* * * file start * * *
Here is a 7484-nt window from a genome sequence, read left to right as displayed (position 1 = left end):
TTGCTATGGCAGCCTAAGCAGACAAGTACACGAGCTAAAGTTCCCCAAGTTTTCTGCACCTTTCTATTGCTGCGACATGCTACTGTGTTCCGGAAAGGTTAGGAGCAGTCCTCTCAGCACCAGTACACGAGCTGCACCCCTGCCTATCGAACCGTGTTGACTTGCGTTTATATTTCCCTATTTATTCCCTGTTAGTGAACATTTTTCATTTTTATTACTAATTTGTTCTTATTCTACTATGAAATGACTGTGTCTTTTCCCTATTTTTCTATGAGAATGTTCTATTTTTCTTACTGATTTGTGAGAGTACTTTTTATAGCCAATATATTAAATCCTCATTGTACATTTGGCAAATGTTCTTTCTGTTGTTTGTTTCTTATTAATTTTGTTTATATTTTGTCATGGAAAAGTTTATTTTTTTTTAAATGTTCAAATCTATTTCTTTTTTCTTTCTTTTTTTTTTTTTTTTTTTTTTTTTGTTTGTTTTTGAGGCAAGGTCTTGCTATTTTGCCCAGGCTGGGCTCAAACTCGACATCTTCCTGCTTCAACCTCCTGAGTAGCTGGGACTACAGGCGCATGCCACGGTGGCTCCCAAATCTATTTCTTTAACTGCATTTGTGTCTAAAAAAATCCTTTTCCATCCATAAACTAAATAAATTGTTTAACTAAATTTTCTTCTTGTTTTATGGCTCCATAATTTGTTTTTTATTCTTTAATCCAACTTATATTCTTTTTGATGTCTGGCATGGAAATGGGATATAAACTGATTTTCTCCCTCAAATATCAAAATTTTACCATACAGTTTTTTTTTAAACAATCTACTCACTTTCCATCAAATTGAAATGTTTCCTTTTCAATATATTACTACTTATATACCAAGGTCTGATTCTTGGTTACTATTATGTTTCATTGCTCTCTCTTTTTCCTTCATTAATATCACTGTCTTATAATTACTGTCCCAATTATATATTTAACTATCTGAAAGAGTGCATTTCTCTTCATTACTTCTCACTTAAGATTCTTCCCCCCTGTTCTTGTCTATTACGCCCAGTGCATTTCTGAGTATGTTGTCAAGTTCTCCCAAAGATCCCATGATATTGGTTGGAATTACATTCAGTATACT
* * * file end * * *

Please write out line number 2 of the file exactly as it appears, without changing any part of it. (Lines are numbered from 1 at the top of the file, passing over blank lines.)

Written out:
TTGCTATGGCAGCCTAAGCAGACAAGTACACGAGCTAAAGTTCCCCAAGTTTTCTGCACCTTTCTATTGCTGCGACATGCTACTGTGTTCCGGAAAGGTTAGGAGCAGTCCTCTCAGCACCAGTACACGAGCTGCACCCCTGCCTATCGAACCGTGTTGACTTGCGTTTATATTTCCCTATTTATTCCCTGTTAGTGAACATTTTTCATTTTTATTACTAATTTGTTCTTATTCTACTATGAAATGACTGTGTCTTTTCCCTATTTTTCTATGAGAATGTTCTATTTTTCTTACTGATTTGTGAGAGTACTTTTTATAGCCAATATATTAAATCCTCATTGTACATTTGGCAAATGTTCTTTCTGTTGTTTGTTTCTTATTAATTTTGTTTATATTTTGTCATGGAAAAGTTTATTTTTTTTTAAATGTTCAAATCTATTTCTTTTTTCTTTCTTTTTTTTTTTTTTTTTTTTTTTTTGTTTGTTTTTGAGGCAAGGTCTTGCTATTTTGCCCAGGCTGGGCTCAAACTCGACATCTTCCTGCTTCAACCTCCTGAGTAGCTGGGACTACAGGCGCATGCCACGGTGGCTCCCAAATCTATTTCTTTAACTGCATTTGTGTCTAAAAAAATCCTTTTCCATCCATAAACTAAATAAATTGTTTAACTAAATTTTCTTCTTGTTTTATGGCTCCATAATTTGTTTTTTATTCTTTAATCCAACTTATATTCTTTTTGATGTCTGGCATGGAAATGGGATATAAACTGATTTTCTCCCTCAAATATCAAAATTTTACCATACAGTTTTTTTTTAAACAATCTACTCACTTTCCATCAAATTGAAATGTTTCCTTTTCAATATATTACTACTTATATACCAAGGTCTGATTCTTGGTTACTATTATGTTTCATTGCTCTCTCTTTTTCCTTCATTAATATCACTGTCTTATAATTACTGTCCCAATTATATATTTAACTATCTGAAAGAGTGCATTTCTCTTCATTACTTCTCACTTAAGATTCTTCCCCCCTGTTCTTGTCTATTACGCCCAGTGCATTTCTGAGTATGTTGTCAAGTTCTCCCAAAGATCCCATGATATTGGTTGGAATTACATTCAGTATACT